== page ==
I believe in the initiative and the referendum, which should be used not to destroy representative government, but to correct it when ever it becomes misrepresentative. Here again I am concerned not with theories but with actual facts. If in any State the people are themselves satisfied with their present representative system, then it is of course their right to keep that system unchanged; and it is nobody’s business but theirs. But in actual practice it has been found in very many States that legislative bodies have not been responsive to the popular will. Therefore I believe that the State should provide for the possibility of direct popular action in order to make good such legislative failure. The power to invoke such direct action, both by initiative and by referendum, should be provided in such fashion as to prevent its being wantonly or too frequently used. I do not believe that it should be made the easy or ordinary way of taking action. In the great majority of cases it is far better than action on legislative matters should be taken by those specially delegated to perform the talk; in other words, that the work should be done by the experts chosen to perform it. But where the men thus delegated fail to perform their duty, then it should be in the power of the people themselves to perform the duty.

In a recent speech Governor McGovern of Wisconsin has described the plan which has been there adopted. Under this plan the effort to obtain the law is first to be made through the legislature, the bill being pushed as far as it will go; so that the details of the proposed measure may be thrashed over in actual legislative debate. This gives opportunity to perfect it in form and invites public scrutiny. Then, if the legislature fails to enact it, it can be enacted by the people on their own initiative, taken at least four months before election. Moreover, where possible, the question actually to be voted on by the people should be made as simple as possible.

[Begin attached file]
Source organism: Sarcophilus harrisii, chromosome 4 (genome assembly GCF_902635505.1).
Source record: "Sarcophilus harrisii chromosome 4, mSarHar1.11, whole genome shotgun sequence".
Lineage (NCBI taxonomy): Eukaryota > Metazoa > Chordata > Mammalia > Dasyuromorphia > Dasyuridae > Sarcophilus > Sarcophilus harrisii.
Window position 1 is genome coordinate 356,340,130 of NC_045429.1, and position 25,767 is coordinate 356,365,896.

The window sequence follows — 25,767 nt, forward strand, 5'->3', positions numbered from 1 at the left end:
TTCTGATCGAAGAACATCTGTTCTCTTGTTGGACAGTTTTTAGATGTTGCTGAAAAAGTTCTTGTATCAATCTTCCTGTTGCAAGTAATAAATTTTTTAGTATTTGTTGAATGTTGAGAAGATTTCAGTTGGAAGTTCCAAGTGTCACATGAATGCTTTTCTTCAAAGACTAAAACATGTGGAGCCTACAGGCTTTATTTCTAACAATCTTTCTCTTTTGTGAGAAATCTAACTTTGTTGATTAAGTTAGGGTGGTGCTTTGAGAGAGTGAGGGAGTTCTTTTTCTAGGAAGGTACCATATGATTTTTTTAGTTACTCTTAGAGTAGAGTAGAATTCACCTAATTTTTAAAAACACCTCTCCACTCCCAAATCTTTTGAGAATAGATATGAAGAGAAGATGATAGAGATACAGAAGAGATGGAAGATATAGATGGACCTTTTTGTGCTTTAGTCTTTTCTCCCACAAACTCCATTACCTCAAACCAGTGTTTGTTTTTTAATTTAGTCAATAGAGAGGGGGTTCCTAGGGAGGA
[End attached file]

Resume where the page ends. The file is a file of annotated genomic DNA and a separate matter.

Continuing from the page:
In short, I believe that the initiative and referendum should be used, not as substitutes for representative government, but as methods of making such government really representative. Action by the initiative or referendum ought not to be the normal way of legislation; but the power to take it should be provided in the constitution, so that if the representatives fail truly to represent the people on some matter of sufficient importance to rouse popular interest, then the people shall have in their hands the facilities to make good the failure. And I urge you not to try to put constitutional fetters on the legislature, as so many constitution—makers have recently done. Such action on your part would invite the courts to render nugatory every legislative act to better social conditions. Give the legislature an entirely free hand; and then provide by the initiative and referendum that the people shall have power to reverse or supplement the work of the legislature should it ever become necessary.

As to the recall, I do not believe that there is any great necessity for it as regards short—term elective officers. On abstract grounds I was originally inclined to be hostile to it. I know of one case where it was actually used with mischievous results. On the other hand, in three cases in municipalities on the Pacific coast which have come to my knowledge it was used with excellent results. I believe it should be generally provided, but with such restrictions as will make it available only when there is a wide—spread and genuine public feeling among a majority of the voters.

There remains the question of the recall of judges. One of the ablest jurists in the United States, a veteran in service to the people, recently wrote me as follows on this subject:

“There are two causes of the agitation for the recall as applied to judges. First, the administration of justice has withdrawn from life and become artificial and technical. The recall is not so much a recall of judges from office as it is a recall of the administration of justice back to life, so that it shall become, as it ought to be, the most efficient of all agencies for making this earth a better place to live in. Judges have set their rules above life. Like the Pharisees of old, they have said: ’The people be accursed, they know not the law (that is our ’rule’) . Courts have repeatedly defeated the aroused moral sentiment of a whole commonwealth. Take the example of the St. Louis boodlers. Their guilt was plain, and in the main confessed. The whole State was aroused and outraged. By an instinct that goes to the very foundation of all social order they demanded that the guilty be punished. The boodlers were convicted, but the Supreme Court of Missouri, never questioning their guilt, set their conviction aside upon purely technical grounds. The same thing occurred in California. Nero, fiddling over burning Rome, was a patriot and a statesman in comparison with judges who thus trifle with and frustrate the aroused moral sentiment of a great people, for that sentiment is politically the vital breath of both State and nation. It is to recall the administration of justice back from such practices that the recent agitation has arisen.